• giving you an actual left and right click button which you can easily and safely use.  Right click is preferable to SHIFT+F10 on machines lacking the applications/menu key and left click generally works just like (or sometimes better than) the screen reader left click command does.
  • making it very easy, when you wish a sighted person to assist, for them to uncover the tracking area and have instant access to the full mouse functionality
The Golden Cursor add-on is the closest I've ever seen to anything accurately mimicking physical mouse behavior, and for pages where objects are static that require a lot of "point and click" behavior it can be a great help.

I have also done "rigged mice" where when they were rollerball style, I would remove that rollerball so that the blind user could not accidentally move the mouse pointer, but had access to left and right click much as I describe it above for a mousepad on a laptop.  It's much easier to do now with optical mice as all one has to do is to tape over the little laser sensor on the bottom of the mouse (which also makes it easy to get back to "full mouse" function for a sighted assistant, too).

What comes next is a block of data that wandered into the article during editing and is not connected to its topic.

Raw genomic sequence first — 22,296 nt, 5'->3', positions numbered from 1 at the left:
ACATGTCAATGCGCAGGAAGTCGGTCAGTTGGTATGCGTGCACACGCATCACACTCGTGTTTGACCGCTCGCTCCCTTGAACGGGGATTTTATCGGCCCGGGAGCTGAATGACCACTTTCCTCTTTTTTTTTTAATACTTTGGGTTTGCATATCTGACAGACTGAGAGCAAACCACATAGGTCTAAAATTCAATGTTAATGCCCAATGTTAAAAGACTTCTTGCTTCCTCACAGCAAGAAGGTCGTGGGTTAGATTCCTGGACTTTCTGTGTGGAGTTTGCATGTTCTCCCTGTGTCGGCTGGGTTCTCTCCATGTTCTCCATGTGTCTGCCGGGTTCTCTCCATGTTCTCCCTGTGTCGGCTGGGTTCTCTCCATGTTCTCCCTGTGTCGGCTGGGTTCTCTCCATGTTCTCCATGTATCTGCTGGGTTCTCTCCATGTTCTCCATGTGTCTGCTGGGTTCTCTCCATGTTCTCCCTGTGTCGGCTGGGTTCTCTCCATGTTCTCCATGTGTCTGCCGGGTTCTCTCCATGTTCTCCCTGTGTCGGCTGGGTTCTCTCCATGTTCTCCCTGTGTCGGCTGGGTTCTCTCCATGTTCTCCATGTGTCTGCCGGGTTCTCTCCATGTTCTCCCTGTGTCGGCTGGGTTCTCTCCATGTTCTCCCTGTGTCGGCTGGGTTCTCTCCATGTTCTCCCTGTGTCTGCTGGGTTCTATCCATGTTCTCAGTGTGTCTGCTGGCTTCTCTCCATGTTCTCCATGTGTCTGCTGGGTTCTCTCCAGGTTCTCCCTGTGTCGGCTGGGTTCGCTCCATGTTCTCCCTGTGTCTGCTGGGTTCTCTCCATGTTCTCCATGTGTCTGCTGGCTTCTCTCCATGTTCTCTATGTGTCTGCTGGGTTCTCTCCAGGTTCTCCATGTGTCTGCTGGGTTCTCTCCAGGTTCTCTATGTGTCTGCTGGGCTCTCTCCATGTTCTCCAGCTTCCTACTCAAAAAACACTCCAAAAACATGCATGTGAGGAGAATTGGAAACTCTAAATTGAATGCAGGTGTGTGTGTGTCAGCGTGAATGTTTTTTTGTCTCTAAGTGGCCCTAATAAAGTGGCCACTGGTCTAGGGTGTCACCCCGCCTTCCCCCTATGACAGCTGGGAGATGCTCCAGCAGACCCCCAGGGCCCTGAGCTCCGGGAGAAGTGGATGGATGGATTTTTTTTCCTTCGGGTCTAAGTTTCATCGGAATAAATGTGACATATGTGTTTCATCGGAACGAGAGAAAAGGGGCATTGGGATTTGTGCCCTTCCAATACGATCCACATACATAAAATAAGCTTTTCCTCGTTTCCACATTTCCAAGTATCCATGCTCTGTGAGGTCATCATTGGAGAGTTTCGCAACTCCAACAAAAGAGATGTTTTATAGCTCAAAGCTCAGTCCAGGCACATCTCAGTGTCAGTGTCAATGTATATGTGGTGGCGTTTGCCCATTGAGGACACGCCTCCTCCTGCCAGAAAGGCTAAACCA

What it comes down to is that the ability to use the clicking function comes in handy on many occasions.  Pointing, not so much, since you really do need to be able to see to do that quickly and efficiently.

--

Brian - Windows 10 Home, 64-Bit, Version 1809, Build 17763  

A great deal of intelligence can be invested in ignorance when the need for illusion is deep.

          ~ Saul Bellow, To Jerusalem and Back

 

 


Brian's Mail list account <bglists@...>
 

You mean other than a tranquiliser? grin.
Brian

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----- Original Message -----
From: "Robert Doc Wright godfearer" <godfearer@comcast.net>
To: "NVDA" <nvda@nvda.groups.io>
Sent: Monday, December 10, 2018 8:38 PM
Subject: [nvda] tutorial for using a physical mouse


Are there any instructions that will help a total use a physical mouse with efficiency?


Brian's Mail list account <bglists@...>
 

Yes I notice this, particularly when you need to pass over something in a given direction to make things happen or be able to use the mouse in one spot but read elsewhere.
Brian

bglists@blueyonder.co.uk
Sent via blueyonder.
Please address personal E-mail to:-
briang1@blueyonder.co.uk, putting 'Brian Gaff'
in the display name field.

----- Original Message -----
From: "Gene" <gsasner@gmail.com>